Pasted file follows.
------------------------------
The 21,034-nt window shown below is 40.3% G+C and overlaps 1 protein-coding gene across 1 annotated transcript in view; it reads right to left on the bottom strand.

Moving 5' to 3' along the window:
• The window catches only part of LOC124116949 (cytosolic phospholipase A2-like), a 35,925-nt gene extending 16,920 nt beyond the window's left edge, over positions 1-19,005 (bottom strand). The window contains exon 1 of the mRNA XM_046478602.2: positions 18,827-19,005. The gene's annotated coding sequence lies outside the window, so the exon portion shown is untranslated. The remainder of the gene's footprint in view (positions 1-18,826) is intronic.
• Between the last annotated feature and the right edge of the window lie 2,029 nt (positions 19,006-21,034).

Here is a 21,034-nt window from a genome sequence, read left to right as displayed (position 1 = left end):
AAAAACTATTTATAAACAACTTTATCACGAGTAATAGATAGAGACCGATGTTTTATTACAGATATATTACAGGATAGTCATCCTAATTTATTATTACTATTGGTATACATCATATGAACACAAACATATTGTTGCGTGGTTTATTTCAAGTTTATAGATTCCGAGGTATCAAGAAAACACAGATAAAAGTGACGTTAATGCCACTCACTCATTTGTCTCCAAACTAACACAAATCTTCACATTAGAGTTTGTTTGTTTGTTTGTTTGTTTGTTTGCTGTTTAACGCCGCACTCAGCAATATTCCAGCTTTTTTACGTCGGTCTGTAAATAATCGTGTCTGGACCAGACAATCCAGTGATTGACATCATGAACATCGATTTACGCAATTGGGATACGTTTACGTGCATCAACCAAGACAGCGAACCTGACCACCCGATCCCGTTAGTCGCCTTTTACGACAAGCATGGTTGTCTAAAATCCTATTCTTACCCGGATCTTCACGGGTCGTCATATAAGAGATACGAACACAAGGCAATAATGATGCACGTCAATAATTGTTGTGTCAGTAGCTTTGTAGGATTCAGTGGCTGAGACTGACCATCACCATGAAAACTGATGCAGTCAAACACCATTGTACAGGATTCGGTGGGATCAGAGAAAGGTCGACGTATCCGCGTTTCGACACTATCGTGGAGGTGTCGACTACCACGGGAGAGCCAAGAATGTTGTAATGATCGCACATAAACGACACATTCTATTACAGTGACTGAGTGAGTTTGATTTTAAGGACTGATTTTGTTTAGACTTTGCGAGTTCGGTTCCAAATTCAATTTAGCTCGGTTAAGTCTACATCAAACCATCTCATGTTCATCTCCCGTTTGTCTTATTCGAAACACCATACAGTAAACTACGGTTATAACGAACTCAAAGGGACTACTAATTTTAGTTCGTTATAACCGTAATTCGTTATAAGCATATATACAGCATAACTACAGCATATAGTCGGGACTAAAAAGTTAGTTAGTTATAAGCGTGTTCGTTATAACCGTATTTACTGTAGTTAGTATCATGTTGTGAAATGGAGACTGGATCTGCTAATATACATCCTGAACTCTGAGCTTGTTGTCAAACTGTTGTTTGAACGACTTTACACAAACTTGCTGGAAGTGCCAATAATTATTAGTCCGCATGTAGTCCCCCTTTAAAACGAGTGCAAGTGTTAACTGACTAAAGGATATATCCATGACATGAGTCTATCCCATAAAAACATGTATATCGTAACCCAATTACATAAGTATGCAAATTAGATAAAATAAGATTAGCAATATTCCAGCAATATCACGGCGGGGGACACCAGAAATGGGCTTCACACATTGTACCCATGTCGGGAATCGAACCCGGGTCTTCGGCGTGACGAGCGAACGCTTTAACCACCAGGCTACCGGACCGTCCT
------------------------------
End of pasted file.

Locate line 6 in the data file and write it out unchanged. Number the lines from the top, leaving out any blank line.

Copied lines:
AAAAACTATTTATAAACAACTTTATCACGAGTAATAGATAGAGACCGATGTTTTATTACAGATATATTACAGGATAGTCATCCTAATTTATTATTACTATTGGTATACATCATATGAACACAAACATATTGTTGCGTGGTTTATTTCAAGTTTATAGATTCCGAGGTATCAAGAAAACACAGATAAAAGTGACGTTAATGCCACTCACTCATTTGTCTCCAAACTAACACAAATCTTCACATTAGAGTTTGTTTGTTTGTTTGTTTGTTTGTTTGCTGTTTAACGCCGCACTCAGCAATATTCCAGCTTTTTTACGTCGGTCTGTAAATAATCGTGTCTGGACCAGACAATCCAGTGATTGACATCATGAACATCGATTTACGCAATTGGGATACGTTTACGTGCATCAACCAAGACAGCGAACCTGACCACCCGATCCCGTTAGTCGCCTTTTACGACAAGCATGGTTGTCTAAAATCCTATTCTTACCCGGATCTTCACGGGTCGTCATATAAGAGATACGAACACAAGGCAATAATGATGCACGTCAATAATTGTTGTGTCAGTAGCTTTGTAGGATTCAGTGGCTGAGACTGACCATCACCATGAAAACTGATGCAGTCAAACACCATTGTACAGGATTCGGTGGGATCAGAGAAAGGTCGACGTATCCGCGTTTCGACACTATCGTGGAGGTGTCGACTACCACGGGAGAGCCAAGAATGTTGTAATGATCGCACATAAACGACACATTCTATTACAGTGACTGAGTGAGTTTGATTTTAAGGACTGATTTTGTTTAGACTTTGCGAGTTCGGTTCCAAATTCAATTTAGCTCGGTTAAGTCTACATCAAACCATCTCATGTTCATCTCCCGTTTGTCTTATTCGAAACACCATACAGTAAACTACGGTTATAACGAACTCAAAGGGACTACTAATTTTAGTTCGTTATAACCGTAATTCGTTATAAGCATATATACAGCATAACTACAGCATATAGTCGGGACTAAAAAGTTAGTTAGTTATAAGCGTGTTCGTTATAACCGTATTTACTGTAGTTAGTATCATGTTGTGAAATGGAGACTGGATCTGCTAATATACATCCTGAACTCTGAGCTTGTTGTCAAACTGTTGTTTGAACGACTTTACACAAACTTGCTGGAAGTGCCAATAATTATTAGTCCGCATGTAGTCCCCCTTTAAAACGAGTGCAAGTGTTAACTGACTAAAGGATATATCCATGACATGAGTCTATCCCATAAAAACATGTATATCGTAACCCAATTACATAAGTATGCAAATTAGATAAAATAAGATTAGCAATATTCCAGCAATATCACGGCGGGGGACACCAGAAATGGGCTTCACACATTGTACCCATGTCGGGAATCGAACCCGGGTCTTCGGCGTGACGAGCGAACGCTTTAACCACCAGGCTACCGGACCGTCCT